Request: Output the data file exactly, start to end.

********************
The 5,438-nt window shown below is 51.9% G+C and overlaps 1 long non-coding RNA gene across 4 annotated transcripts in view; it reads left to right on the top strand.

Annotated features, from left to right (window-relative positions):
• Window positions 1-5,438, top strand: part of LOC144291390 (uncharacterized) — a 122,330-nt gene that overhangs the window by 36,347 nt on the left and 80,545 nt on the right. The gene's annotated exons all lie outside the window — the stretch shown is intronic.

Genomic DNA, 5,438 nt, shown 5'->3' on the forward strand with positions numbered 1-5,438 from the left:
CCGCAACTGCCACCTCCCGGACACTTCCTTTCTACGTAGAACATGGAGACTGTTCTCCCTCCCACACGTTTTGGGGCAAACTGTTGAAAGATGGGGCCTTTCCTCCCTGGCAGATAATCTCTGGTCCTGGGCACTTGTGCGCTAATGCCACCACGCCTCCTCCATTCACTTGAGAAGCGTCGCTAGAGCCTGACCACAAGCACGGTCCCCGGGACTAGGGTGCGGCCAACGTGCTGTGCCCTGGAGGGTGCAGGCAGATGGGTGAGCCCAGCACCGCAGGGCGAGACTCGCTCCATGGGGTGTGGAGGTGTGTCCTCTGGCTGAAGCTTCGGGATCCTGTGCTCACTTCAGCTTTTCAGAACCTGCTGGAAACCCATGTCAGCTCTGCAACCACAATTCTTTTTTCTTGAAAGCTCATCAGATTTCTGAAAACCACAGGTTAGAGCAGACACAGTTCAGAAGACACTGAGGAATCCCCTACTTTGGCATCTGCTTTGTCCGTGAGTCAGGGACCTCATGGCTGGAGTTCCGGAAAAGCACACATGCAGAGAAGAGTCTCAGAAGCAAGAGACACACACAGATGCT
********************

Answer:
The 5,438-nt window shown below is 51.9% G+C and overlaps 1 long non-coding RNA gene across 4 annotated transcripts in view; it reads left to right on the top strand.

Annotated features, from left to right (window-relative positions):
• Window positions 1-5,438, top strand: part of LOC144291390 (uncharacterized) — a 122,330-nt gene that overhangs the window by 36,347 nt on the left and 80,545 nt on the right. The gene's annotated exons all lie outside the window — the stretch shown is intronic.

Genomic DNA, 5,438 nt, shown 5'->3' on the forward strand with positions numbered 1-5,438 from the left:
CCGCAACTGCCACCTCCCGGACACTTCCTTTCTACGTAGAACATGGAGACTGTTCTCCCTCCCACACGTTTTGGGGCAAACTGTTGAAAGATGGGGCCTTTCCTCCCTGGCAGATAATCTCTGGTCCTGGGCACTTGTGCGCTAATGCCACCACGCCTCCTCCATTCACTTGAGAAGCGTCGCTAGAGCCTGACCACAAGCACGGTCCCCGGGACTAGGGTGCGGCCAACGTGCTGTGCCCTGGAGGGTGCAGGCAGATGGGTGAGCCCAGCACCGCAGGGCGAGACTCGCTCCATGGGGTGTGGAGGTGTGTCCTCTGGCTGAAGCTTCGGGATCCTGTGCTCACTTCAGCTTTTCAGAACCTGCTGGAAACCCATGTCAGCTCTGCAACCACAATTCTTTTTTCTTGAAAGCTCATCAGATTTCTGAAAACCACAGGTTAGAGCAGACACAGTTCAGAAGACACTGAGGAATCCCCTACTTTGGCATCTGCTTTGTCCGTGAGTCAGGGACCTCATGGCTGGAGTTCCGGAAAAGCACACATGCAGAGAAGAGTCTCAGAAGCAAGAGACACACACAGATGCT